On June 17, 1940 she wrote:

    Surrender of France announced today. General Petain has submitted to the ruthfullness of the Nazis. In Bordeaux General Duval said: … The Germans did not defeat us but the agents of treason who were sent to France.

    Three months later while her son was in training camp she wrote:

    I asked (Jack) …. What will you do if you get into a tight place, say a bayonet charge or some such thing ….? Jack shook me and said: Why do you say such things. I said: because I am afraid and hated the bayonet. He replied: so do we, we all loath it. I said: Jack, never any decorations. He replied quietly & seriously: No Mother I want to come back.

    On Sunday October 20, 1940 Jack sailed with his unit to the Middle East. Two days later his mother received a letter written from the train and thrown out the window as the train passed through a station on the way to the dock. Her son had left to join the war. On November 5, 1940 she wrote in her diary:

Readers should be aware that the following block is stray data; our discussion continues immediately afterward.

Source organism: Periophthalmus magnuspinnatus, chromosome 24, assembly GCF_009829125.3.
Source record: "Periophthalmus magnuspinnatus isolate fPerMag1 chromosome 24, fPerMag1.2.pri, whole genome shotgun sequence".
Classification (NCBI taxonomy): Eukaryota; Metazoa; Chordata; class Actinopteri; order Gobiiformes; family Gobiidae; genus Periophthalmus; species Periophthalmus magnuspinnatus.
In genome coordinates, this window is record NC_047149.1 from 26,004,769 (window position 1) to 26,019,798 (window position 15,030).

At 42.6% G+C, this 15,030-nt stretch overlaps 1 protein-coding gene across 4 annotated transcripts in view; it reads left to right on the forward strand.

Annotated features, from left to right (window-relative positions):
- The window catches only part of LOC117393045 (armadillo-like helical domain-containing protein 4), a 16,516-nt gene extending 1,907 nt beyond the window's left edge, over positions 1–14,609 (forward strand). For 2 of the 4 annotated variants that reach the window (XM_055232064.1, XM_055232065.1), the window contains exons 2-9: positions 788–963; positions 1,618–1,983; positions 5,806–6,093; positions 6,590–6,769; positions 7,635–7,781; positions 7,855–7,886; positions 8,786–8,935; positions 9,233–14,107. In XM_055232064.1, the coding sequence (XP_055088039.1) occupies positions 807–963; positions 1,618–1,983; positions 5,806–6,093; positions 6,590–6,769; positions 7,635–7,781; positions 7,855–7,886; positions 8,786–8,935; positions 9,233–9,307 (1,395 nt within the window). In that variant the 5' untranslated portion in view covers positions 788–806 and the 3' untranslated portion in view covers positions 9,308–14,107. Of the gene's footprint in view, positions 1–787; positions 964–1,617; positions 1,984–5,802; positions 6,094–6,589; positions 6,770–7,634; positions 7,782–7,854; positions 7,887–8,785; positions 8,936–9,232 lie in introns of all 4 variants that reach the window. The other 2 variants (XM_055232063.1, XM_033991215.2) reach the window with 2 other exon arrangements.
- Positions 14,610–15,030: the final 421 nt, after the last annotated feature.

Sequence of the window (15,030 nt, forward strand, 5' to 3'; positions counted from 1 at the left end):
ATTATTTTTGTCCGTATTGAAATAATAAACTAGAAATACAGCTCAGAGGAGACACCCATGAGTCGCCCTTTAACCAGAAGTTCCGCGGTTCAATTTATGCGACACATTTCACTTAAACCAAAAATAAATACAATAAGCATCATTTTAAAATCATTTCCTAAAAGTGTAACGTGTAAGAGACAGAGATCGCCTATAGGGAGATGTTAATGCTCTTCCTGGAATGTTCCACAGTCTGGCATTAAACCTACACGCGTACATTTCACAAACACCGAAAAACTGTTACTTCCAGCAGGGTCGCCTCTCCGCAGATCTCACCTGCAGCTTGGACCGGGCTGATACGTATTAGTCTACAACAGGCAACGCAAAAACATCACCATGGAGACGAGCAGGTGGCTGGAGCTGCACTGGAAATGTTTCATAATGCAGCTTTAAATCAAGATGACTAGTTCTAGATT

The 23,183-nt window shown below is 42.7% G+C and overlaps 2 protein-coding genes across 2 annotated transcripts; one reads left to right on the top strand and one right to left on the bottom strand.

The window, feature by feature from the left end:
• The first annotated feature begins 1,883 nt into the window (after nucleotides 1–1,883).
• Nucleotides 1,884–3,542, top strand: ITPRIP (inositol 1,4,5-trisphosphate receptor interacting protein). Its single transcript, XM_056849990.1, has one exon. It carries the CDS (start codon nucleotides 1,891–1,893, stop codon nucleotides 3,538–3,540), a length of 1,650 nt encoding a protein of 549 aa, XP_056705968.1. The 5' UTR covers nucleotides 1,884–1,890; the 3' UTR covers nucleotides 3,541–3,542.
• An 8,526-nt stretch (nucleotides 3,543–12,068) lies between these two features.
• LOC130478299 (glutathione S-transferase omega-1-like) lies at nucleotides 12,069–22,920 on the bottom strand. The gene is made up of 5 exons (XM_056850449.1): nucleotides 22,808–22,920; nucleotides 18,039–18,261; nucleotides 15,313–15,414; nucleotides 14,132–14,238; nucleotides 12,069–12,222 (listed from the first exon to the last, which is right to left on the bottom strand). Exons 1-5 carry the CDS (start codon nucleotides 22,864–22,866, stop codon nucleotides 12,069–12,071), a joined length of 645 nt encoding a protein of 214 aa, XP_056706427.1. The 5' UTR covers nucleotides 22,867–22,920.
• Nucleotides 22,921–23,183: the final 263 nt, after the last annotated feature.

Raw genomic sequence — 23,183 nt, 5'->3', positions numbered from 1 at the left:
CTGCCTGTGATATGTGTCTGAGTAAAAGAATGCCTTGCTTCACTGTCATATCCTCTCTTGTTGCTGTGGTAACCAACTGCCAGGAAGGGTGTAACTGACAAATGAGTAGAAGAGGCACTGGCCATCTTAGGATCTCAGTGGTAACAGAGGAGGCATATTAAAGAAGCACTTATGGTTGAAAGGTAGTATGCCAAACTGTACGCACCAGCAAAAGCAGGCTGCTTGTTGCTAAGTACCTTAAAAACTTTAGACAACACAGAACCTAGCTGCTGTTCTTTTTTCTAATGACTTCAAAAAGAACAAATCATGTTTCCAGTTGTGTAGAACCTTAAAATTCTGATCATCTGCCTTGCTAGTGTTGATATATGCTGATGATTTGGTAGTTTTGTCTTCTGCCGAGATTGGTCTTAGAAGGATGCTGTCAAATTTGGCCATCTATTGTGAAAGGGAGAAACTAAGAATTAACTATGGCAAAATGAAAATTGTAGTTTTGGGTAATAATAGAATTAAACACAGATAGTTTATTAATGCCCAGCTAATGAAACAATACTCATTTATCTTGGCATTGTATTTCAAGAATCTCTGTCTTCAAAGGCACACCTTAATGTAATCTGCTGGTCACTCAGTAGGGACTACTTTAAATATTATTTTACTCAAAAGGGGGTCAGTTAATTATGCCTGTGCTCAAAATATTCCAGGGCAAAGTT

In the early hours this morning another peculiar happening. I wasn’t asleep, I had been previously and had wakened and just lay dozing. I heard a few steps in the hall and the floor board creaked at my bedroom door, as it had done for years when trodden on when Jack came in after I was in bed. The steps reached the door and Jack’s voice distinctly said: Mother, are you awake and enquired if I wanted anything…. It was followed by silence and no further steps. I walked through the house, the doors locked as usual…. I felt so very satisfied. …. although I did not go to sleep again I felt sure that Jack was home.

    In February 1941 the division trained in the Tel Wadi Zeit and Beersheba area, followed by two days leave in Tel Aviv, before being shipped to Libya, relieving another division in the forward defences near Mersa Brega east of Tripoli. During the month the first German units had arrived at Tripoli to prepare for the Axis desert offensive. These events coincided with the return of the nightmares.

    On March 1, 1941, she wrote: